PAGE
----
Siem Reap – Day 3-1 – Angkor Wat
Saturday, February 3
First the maps:
We left at 5:15 am for sunrise at Angkor Wat. We entered through the east gate (crowds enter on West), walked around north to west for sunrise. The sunrise was a little muted but very nice. There were so many people waiting with us. We took a number of pictures trying to capture both the temple and the reflection in the pools.
"The largest religious monument in the world, Angkor Wat literally means "the City which is a Temple". Built during the 12th century by King Suryavarman II, this spectacular complex was originally dedicated to the Hindu god, Vishnu. The layout is based on a mandala (sacred design of the Hindu cosmos). A five-towered temple shaped like a lotus bud, representing Mount Meru, the mythical abode of the gods and the center of the universe, stands in the middle of the complex.The intricate carvings on the walls marking the temple's perimeter are outstanding and include a 1,970-ft (600-m) long panel of bas-reliefs, and carvings of apsaras (celestial dancing girls).The outermost walls and the moat surrounding the entire complex symbolize the edge of the world and the cosmic ocean, respectively. Angkor Wat, unusual among Khmer temples, faces the setting sun."
After a few pictures, we walked south to see some of the mural wall.
Heading up to the second level.
We moved along to be able to stand in line around 6:30 am for third level. The third level is count-limited. While we waited in line, we talked about the laterite (volcanic) rock used as a foundation under the sandstone. Here, some of the sandstone is missing and the laterite is showing.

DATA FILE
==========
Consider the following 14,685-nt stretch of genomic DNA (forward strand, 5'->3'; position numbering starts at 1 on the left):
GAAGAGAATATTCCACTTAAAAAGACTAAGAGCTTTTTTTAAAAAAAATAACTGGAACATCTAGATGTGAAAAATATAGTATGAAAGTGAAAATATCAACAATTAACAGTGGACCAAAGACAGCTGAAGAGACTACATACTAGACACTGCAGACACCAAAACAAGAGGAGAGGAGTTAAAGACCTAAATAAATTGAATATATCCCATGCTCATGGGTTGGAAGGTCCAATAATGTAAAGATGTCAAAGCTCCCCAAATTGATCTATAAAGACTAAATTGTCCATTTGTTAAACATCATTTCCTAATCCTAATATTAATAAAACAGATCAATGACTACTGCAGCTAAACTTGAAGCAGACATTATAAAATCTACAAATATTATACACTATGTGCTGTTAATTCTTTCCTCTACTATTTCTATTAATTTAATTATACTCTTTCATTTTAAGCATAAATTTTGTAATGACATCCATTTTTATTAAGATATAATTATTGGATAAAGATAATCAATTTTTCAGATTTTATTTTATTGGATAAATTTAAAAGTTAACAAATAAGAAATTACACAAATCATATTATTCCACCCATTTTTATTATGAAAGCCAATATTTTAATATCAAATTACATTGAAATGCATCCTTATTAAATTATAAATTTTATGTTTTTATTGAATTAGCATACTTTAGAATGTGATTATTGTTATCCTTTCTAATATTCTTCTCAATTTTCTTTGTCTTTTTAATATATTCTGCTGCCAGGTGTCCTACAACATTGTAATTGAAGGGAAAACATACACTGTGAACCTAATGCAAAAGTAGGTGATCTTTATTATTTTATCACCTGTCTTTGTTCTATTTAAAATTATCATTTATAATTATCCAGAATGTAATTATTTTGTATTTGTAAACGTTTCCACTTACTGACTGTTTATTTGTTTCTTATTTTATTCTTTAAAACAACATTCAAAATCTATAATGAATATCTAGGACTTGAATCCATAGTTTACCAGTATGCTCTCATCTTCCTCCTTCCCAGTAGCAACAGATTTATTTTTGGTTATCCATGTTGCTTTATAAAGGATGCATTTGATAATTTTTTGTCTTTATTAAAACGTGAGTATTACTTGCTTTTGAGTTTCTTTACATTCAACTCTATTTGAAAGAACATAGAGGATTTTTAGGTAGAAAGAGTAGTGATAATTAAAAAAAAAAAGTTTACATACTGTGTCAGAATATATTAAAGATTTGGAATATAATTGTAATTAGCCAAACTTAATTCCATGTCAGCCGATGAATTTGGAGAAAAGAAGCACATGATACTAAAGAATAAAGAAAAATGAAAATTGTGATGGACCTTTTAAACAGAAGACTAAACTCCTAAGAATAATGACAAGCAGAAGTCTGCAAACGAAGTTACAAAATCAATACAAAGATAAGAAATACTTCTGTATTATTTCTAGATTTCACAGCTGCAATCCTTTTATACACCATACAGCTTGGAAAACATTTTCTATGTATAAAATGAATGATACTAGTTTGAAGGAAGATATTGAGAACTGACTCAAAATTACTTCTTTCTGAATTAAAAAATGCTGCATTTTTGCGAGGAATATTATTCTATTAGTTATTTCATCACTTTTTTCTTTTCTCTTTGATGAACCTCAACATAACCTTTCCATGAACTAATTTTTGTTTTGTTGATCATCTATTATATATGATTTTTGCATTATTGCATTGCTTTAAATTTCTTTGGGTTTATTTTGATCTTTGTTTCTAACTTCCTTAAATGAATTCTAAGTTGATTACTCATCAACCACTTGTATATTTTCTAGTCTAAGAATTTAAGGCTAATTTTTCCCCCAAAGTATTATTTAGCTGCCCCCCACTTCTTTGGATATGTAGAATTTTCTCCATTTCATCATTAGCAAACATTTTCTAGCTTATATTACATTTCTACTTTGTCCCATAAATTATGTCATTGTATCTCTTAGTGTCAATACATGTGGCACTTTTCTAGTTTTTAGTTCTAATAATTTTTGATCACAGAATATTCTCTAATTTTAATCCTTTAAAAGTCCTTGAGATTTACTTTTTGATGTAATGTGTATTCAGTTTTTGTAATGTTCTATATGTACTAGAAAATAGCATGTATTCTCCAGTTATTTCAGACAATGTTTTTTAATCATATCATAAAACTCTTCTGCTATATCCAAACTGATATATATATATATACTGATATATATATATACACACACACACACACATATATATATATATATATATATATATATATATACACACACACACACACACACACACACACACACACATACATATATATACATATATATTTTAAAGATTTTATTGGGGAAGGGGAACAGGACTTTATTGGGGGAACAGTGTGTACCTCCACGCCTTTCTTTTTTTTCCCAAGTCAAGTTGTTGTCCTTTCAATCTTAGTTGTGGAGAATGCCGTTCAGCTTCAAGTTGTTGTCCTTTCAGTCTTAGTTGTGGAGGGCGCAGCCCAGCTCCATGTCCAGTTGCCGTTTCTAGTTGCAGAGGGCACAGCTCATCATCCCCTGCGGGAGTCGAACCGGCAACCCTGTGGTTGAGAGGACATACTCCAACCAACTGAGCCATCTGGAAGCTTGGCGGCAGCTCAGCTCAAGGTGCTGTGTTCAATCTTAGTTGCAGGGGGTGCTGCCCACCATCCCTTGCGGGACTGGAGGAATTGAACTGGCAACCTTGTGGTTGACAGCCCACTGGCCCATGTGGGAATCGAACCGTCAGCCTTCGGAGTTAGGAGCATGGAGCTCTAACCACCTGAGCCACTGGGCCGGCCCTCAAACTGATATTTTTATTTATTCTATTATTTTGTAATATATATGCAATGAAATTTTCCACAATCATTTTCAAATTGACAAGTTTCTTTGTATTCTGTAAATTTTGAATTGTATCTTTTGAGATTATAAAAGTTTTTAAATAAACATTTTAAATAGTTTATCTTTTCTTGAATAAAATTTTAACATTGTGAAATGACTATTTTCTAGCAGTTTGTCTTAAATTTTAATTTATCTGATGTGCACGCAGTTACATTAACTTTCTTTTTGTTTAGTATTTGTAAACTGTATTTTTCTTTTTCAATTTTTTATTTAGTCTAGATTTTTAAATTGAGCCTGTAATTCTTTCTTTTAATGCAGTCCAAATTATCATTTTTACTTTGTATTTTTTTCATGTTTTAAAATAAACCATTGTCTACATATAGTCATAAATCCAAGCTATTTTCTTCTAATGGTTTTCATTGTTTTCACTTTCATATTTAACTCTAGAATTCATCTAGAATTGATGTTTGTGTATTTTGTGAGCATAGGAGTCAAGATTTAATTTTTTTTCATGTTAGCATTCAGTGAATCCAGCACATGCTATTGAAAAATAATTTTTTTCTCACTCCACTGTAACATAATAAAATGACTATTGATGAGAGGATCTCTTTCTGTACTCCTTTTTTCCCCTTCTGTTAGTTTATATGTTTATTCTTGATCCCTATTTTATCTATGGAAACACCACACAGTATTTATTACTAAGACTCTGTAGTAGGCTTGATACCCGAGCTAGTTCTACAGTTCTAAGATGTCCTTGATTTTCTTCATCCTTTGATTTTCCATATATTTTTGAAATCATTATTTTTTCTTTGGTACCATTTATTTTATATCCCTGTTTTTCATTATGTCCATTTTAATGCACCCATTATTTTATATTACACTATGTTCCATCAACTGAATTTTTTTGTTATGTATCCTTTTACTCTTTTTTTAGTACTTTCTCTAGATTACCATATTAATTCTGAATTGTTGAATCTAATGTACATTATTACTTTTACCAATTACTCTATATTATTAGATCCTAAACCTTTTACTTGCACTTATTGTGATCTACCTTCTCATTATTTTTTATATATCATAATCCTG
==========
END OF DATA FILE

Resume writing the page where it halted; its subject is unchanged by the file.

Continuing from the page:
Our turn came and we walked up the steep stairs about 6:50 am. We walked around the entire perimeter of the third level with the central tower in the middle for about 30 minutes and headed back down to the second level to meet Mony.
Looking out from the third level.
Looking back down to the second level.
Another view from the third level.
Larry’s art shot, with the sun glinting off one of the window columns.
After coming back down to the main level, we walked around the complex.
Another mural of the churning of the sea of milk for the elixir of life.
One of the four sacred ponds.
We then headed back out and looked back frequently at the beauty of it all. We left by the west gate across the causeway and pontoon bridge.
Lillies and lotus flower in the ponds on the west side.
Devada, also a dancer, male or female, but not as sensual as the aspara dancers. Mony called them angels.
And of course, Naga’s head.
We were back at the hotel for breakfast at 9 am, to be picked up at 10 am.